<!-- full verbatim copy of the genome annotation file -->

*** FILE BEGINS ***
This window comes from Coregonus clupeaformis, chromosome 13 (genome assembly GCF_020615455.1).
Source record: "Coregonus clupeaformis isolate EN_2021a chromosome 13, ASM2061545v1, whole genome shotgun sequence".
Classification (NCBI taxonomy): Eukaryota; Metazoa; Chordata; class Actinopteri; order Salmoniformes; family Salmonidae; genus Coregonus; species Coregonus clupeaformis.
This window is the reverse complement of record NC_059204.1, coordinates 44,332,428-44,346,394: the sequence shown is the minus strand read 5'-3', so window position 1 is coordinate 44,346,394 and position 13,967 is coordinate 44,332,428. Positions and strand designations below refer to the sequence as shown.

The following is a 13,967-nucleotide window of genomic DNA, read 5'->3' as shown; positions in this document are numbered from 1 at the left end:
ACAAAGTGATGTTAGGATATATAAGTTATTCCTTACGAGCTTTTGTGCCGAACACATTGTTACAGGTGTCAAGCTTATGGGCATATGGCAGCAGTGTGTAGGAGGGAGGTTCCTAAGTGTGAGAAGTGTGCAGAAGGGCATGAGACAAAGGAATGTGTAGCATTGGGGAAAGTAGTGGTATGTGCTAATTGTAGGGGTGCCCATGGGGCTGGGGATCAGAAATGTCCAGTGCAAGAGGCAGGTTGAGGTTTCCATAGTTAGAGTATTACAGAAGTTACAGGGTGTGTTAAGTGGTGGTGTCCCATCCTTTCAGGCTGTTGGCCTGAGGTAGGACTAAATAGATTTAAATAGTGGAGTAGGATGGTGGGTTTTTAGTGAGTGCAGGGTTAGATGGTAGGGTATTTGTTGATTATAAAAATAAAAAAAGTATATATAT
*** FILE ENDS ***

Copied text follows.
This window comes from Coregonus clupeaformis, chromosome 13 (genome assembly GCF_020615455.1).
Source record: "Coregonus clupeaformis isolate EN_2021a chromosome 13, ASM2061545v1, whole genome shotgun sequence".
Classification (NCBI taxonomy): Eukaryota; Metazoa; Chordata; class Actinopteri; order Salmoniformes; family Salmonidae; genus Coregonus; species Coregonus clupeaformis.
This window is the reverse complement of record NC_059204.1, coordinates 44,332,428-44,346,394: the sequence shown is the minus strand read 5'-3', so window position 1 is coordinate 44,346,394 and position 13,967 is coordinate 44,332,428. Positions and strand designations below refer to the sequence as shown.

The following is a 13,967-nucleotide window of genomic DNA, read 5'->3' as shown; positions in this document are numbered from 1 at the left end:
ACAAAGTGATGTTAGGATATATAAGTTATTCCTTACGAGCTTTTGTGCCGAACACATTGTTACAGGTGTCAAGCTTATGGGCATATGGCAGCAGTGTGTAGGAGGGAGGTTCCTAAGTGTGAGAAGTGTGCAGAAGGGCATGAGACAAAGGAATGTGTAGCATTGGGGAAAGTAGTGGTATGTGCTAATTGTAGGGGTGCCCATGGGGCTGGGGATCAGAAATGTCCAGTGCAAGAGGCAGGTTGAGGTTTCCATAGTTAGAGTATTACAGAAGTTACAGGGTGTGTTAAGTGGTGGTGTCCCATCCTTTCAGGCTGTTGGCCTGAGGTAGGACTAAATAGATTTAAATAGTGGAGTAGGATGGTGGGTTTTTAGTGAGTGCAGGGTTAGATGGTAGGGTATTTGTTGATTATAAAAATAAAAAAAGTATATATAT